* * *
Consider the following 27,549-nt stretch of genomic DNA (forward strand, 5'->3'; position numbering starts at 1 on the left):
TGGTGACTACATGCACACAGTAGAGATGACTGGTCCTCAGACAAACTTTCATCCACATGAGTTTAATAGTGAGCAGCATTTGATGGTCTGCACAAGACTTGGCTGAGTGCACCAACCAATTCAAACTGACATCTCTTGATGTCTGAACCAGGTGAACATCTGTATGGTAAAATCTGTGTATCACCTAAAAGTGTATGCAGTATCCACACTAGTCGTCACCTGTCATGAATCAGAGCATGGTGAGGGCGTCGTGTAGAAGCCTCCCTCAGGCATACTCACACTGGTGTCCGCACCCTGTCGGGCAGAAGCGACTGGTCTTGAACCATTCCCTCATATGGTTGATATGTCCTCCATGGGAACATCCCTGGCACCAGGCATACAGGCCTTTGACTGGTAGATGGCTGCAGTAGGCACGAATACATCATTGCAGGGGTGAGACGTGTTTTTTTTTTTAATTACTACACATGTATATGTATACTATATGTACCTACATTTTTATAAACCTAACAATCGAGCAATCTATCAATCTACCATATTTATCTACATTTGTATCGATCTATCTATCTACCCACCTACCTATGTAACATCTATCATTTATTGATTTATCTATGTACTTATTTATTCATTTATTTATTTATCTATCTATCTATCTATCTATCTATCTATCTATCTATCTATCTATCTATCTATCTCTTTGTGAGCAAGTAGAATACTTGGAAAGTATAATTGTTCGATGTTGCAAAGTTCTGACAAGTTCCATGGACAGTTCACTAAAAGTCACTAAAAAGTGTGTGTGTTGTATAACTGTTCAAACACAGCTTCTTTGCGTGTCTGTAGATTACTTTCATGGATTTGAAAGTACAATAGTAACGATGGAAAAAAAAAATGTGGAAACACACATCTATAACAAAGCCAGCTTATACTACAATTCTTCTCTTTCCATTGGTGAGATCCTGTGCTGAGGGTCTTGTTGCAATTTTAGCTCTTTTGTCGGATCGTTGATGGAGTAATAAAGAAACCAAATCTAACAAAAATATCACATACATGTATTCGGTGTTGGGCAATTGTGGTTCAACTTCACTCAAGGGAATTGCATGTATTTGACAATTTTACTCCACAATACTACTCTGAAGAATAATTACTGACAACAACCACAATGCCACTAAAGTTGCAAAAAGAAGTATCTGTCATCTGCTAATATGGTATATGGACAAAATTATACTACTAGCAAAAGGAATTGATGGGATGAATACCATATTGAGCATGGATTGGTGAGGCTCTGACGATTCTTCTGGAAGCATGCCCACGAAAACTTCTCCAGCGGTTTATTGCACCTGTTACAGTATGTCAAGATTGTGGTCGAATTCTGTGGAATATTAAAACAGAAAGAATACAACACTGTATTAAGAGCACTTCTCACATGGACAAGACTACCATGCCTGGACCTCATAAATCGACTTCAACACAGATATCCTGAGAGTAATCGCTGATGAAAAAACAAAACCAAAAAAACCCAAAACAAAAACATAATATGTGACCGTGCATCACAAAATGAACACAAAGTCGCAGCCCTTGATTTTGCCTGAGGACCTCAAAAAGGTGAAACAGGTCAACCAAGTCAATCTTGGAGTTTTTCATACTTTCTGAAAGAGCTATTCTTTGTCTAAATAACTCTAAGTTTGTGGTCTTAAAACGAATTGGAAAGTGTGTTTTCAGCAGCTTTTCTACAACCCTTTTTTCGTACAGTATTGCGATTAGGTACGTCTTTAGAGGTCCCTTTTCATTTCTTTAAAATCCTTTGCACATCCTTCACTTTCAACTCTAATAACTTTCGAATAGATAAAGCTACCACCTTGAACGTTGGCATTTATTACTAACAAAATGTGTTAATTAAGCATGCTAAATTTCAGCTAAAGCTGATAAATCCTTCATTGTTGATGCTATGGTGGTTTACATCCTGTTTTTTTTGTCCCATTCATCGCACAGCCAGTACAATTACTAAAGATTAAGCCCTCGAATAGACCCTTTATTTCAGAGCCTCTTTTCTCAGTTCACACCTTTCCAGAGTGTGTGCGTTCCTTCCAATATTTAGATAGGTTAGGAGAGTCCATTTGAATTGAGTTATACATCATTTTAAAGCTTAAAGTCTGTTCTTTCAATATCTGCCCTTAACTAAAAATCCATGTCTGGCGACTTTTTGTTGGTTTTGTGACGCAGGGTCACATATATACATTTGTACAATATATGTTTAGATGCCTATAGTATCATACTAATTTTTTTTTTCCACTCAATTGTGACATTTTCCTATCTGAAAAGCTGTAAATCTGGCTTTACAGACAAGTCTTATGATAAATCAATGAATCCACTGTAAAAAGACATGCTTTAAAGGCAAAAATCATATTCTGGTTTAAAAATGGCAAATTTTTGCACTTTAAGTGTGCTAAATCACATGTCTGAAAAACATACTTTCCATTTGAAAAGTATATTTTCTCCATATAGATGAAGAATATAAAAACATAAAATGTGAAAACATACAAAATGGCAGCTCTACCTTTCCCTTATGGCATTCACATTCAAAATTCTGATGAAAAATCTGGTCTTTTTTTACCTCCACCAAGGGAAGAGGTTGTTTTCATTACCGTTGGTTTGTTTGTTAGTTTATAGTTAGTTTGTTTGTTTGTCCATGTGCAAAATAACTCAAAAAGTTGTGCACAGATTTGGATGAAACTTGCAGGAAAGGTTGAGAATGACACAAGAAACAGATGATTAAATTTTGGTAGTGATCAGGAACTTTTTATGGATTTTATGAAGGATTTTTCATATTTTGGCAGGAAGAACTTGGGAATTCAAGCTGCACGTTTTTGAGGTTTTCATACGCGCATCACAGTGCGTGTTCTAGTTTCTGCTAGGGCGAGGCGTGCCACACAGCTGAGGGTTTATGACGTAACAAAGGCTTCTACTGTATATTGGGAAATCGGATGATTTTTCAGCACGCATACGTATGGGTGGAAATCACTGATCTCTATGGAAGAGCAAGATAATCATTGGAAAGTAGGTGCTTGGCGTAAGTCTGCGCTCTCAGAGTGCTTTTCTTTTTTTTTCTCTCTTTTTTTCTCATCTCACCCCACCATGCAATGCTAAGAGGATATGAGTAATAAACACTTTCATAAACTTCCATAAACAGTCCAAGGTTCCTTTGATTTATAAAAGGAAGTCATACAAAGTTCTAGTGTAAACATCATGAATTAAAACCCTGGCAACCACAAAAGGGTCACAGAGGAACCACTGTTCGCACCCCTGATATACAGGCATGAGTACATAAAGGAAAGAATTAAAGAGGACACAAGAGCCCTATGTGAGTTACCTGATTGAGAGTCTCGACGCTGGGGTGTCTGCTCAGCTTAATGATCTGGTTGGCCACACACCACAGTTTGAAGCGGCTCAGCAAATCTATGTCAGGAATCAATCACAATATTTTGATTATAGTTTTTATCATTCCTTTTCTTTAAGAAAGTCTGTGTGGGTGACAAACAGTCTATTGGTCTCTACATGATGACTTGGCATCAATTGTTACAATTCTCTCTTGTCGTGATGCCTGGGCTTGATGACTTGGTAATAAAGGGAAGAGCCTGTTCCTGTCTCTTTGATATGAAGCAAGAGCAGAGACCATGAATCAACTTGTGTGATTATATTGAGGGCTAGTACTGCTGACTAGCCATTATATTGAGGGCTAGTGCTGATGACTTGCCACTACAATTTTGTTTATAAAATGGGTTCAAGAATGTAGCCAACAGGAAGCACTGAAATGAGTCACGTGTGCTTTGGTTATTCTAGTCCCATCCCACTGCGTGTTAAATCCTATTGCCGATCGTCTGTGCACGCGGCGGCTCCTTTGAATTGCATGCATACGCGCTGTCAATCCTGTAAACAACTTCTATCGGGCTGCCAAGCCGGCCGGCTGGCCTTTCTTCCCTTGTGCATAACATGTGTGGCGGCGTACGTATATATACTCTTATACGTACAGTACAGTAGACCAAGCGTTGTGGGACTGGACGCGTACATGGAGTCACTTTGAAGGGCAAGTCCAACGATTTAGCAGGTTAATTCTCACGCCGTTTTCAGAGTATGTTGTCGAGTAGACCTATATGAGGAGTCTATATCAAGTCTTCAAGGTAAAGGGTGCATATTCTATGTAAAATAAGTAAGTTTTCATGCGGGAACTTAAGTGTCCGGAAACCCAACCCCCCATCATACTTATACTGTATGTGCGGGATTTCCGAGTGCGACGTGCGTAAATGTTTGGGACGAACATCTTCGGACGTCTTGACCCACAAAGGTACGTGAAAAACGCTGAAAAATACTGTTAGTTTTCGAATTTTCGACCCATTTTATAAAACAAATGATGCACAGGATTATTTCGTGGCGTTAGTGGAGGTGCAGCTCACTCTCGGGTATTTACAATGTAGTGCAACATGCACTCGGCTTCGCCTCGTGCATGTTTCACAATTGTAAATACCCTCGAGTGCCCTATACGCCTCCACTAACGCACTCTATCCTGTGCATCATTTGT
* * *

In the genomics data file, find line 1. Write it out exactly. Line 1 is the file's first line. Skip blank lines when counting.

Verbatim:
Consider the following 27,549-nt stretch of genomic DNA (forward strand, 5'->3'; position numbering starts at 1 on the left):